It’s Monday: How many excuses did you make to yourself, family, friends or strangers last weekend? Made any so far today? We all make excuses, some valid, most not.
Last Sunday I gave a gallery four pieces of art to appraise. Initially the director told me “Tuesday.” I called on Wednesday and spoke to the gallery owner. “I want to take the pictures out of the frames to see if there are any specifying marks. You can have them back on Thursday.” I waited until yesterday – Sunday, a week later – to go by the gallery, thinking even without a phone call that my pictures would be ready. Not so.
Excuse #1. “I’m sorry, I should have called you.” #2. “My framer was sick last week.” #3. “I was out-of-town on Thursday and Friday.” #4. “We haven’t seen any pictures like this before and want to do some more research.” #5. “The owner wants to talk to some other collectors.” Lousy excuses, lousy.
I would have appreciated a phone call. That’s only ten numbers to dial and leave a message or say, “Dee, we’re still working on your appraisal and we’ll call you when it’s done.” I need to know something. It’s the old, “over promise and under deliver” syndrome. I told the director that I was upset. She said she’d definitely call me Monday. I said, “Don’t tell me a day, surprise me. I’ve been disappointed twice.” If she calls today, I’ll be amazed.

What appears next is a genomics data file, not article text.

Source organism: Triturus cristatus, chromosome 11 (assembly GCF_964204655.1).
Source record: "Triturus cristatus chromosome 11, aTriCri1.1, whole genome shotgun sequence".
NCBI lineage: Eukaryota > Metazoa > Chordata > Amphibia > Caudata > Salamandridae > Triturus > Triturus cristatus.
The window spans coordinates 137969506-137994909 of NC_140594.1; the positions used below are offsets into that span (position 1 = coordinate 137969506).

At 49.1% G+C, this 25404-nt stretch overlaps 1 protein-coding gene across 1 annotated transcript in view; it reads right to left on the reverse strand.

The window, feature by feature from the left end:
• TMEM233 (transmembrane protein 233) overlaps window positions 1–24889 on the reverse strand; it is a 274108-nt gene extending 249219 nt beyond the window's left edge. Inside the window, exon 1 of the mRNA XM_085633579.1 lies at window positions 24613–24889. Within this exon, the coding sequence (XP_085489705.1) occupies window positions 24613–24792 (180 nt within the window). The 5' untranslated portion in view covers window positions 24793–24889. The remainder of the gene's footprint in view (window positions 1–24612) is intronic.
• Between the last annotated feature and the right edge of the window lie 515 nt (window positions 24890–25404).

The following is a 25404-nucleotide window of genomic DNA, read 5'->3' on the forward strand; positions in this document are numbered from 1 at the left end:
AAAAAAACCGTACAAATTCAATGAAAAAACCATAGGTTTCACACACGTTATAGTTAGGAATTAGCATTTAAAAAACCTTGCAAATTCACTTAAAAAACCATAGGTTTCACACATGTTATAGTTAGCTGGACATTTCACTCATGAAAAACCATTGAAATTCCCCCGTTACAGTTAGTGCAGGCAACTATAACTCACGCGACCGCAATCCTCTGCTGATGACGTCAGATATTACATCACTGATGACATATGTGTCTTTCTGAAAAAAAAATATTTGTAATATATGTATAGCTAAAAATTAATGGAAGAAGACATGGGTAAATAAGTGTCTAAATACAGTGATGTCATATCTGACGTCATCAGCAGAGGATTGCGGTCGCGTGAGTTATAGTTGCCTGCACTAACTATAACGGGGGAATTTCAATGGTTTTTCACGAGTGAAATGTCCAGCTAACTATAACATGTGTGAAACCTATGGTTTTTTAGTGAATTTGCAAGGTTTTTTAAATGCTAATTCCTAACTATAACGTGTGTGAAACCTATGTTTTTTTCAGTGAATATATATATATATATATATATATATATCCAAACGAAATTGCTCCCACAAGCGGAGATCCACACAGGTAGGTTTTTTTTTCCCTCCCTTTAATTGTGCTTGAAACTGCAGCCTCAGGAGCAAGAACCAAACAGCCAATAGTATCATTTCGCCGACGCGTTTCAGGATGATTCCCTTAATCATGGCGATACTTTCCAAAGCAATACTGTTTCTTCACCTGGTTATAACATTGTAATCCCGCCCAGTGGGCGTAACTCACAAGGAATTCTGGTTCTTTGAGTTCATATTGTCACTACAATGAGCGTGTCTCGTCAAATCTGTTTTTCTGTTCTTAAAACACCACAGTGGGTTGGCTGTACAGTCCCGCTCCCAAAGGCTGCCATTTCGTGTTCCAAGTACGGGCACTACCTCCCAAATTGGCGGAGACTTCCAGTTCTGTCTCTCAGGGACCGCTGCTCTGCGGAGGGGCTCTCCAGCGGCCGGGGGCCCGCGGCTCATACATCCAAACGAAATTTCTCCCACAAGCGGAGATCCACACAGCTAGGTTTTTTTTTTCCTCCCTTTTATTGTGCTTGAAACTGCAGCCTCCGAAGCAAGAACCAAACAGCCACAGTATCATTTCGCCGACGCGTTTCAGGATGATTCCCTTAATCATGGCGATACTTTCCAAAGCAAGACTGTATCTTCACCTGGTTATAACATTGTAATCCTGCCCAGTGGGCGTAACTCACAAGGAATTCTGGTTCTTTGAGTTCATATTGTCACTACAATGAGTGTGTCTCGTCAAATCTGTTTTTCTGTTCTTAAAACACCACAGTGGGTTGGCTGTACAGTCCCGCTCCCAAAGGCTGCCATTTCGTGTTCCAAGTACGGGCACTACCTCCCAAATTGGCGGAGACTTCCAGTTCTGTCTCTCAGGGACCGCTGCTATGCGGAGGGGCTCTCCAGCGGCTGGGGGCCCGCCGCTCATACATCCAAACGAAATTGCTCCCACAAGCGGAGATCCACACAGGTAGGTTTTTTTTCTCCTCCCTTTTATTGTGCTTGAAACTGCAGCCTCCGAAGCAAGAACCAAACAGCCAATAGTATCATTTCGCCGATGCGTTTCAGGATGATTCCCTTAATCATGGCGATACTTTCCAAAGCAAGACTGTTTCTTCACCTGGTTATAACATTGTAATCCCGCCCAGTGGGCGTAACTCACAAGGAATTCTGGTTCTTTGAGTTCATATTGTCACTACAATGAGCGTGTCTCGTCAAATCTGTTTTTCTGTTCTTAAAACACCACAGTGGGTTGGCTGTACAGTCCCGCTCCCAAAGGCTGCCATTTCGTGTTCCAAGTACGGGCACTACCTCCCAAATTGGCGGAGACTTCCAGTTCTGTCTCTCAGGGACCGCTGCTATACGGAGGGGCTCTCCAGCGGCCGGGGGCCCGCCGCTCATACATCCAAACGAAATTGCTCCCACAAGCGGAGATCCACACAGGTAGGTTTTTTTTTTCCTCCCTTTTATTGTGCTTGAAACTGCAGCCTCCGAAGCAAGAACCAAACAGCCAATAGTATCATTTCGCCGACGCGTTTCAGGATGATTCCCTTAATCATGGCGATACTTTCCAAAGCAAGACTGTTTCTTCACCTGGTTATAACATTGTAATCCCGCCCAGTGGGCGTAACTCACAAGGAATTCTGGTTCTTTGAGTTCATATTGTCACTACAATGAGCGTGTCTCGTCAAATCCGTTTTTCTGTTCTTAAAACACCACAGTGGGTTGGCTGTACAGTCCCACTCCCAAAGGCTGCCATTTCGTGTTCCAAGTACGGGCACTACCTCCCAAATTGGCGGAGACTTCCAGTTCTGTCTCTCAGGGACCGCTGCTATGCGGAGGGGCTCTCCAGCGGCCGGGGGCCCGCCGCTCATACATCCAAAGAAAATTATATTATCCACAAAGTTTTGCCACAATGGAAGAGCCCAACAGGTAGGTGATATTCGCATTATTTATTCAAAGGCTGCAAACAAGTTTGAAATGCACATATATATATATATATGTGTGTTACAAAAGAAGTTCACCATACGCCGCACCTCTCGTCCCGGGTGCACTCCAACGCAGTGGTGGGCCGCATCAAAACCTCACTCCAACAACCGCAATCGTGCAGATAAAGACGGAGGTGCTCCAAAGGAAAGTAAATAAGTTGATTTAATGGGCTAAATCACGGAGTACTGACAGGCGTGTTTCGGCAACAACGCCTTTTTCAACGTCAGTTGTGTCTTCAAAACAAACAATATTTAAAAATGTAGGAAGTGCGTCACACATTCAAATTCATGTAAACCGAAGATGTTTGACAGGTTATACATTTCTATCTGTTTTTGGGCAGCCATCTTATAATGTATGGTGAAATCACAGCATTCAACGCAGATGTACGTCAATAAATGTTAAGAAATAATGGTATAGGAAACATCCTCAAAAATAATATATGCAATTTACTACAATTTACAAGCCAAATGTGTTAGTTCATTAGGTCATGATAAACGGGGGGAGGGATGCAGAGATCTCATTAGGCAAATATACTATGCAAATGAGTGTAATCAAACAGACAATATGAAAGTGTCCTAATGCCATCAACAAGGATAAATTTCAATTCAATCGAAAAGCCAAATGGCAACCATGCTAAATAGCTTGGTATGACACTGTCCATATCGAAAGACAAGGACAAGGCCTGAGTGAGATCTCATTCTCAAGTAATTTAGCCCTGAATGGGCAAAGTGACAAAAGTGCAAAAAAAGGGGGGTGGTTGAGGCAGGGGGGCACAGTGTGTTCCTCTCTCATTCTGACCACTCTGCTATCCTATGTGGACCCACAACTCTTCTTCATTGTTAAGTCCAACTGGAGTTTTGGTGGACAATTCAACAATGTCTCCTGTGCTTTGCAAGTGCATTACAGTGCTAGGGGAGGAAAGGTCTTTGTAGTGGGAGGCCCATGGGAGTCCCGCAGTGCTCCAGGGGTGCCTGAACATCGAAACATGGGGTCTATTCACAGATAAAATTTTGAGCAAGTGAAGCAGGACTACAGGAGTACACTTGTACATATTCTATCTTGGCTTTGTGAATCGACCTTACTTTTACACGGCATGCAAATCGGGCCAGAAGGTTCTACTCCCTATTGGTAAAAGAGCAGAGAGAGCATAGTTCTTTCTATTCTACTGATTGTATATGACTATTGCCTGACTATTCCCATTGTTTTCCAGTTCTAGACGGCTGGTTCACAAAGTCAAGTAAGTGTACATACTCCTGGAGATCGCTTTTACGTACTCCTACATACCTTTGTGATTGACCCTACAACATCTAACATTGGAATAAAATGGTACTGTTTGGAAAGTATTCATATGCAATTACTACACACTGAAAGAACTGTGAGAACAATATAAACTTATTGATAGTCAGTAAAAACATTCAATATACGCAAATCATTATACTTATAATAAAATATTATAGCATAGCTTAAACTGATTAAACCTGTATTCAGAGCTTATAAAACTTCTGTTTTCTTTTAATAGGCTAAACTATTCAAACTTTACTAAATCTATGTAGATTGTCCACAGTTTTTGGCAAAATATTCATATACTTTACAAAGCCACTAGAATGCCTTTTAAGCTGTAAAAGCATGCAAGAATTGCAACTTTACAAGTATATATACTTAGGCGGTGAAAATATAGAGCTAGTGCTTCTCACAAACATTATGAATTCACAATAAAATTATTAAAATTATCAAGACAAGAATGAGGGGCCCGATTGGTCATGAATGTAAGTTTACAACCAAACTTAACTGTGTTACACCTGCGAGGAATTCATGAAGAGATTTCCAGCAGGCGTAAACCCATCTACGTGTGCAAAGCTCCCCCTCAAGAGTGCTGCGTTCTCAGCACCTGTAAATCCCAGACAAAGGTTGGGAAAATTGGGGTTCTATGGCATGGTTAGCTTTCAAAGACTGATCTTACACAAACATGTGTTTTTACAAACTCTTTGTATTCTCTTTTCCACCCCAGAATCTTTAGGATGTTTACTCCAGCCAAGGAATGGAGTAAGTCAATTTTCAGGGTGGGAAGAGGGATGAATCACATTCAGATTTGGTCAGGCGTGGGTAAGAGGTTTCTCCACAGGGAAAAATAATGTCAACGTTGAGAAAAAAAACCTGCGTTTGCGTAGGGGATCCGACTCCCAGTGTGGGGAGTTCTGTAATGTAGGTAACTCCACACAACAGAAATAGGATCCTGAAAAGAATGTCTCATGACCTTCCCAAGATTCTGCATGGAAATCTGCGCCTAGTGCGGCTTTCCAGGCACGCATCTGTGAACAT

We all make excuses; I’m guilty too. Why don’t we just come out and admit our reasons and feelings? Instead of, “Oh, I don’t feel well,” when asked why you left early or didn’t come, why don’t you say, ” I wanted to stay home, or go shopping, or stare into space,” instead? We give friends, co-workers, bosses, clients, patrons, and family members myriad “reasons” for making/doing or not making/doing chores, work, social obligations, telephone calls, appointments… the list goes on. What do we gain from these excuses?
Let’s start a 2010 resolution: No more excuses. Either tell someone – yourself – that you’re going to get the project, the call, the work, the favor done in more hours or days than you know it will take, or just say, “no.” The “over promise and under deliver” costs us time, money, respect and business. “Under promise and over deliver,” helps us make others and ourselves happy and abundant.
No more, “The cat ate it.” No more, “My eyebrows needed trimming.” No more, “My fingers hurt.” Just either do or don’t do, but be honest. It’s such a relief to know that I can trust what you say and to meet your obligations. Don’t you agree? Good.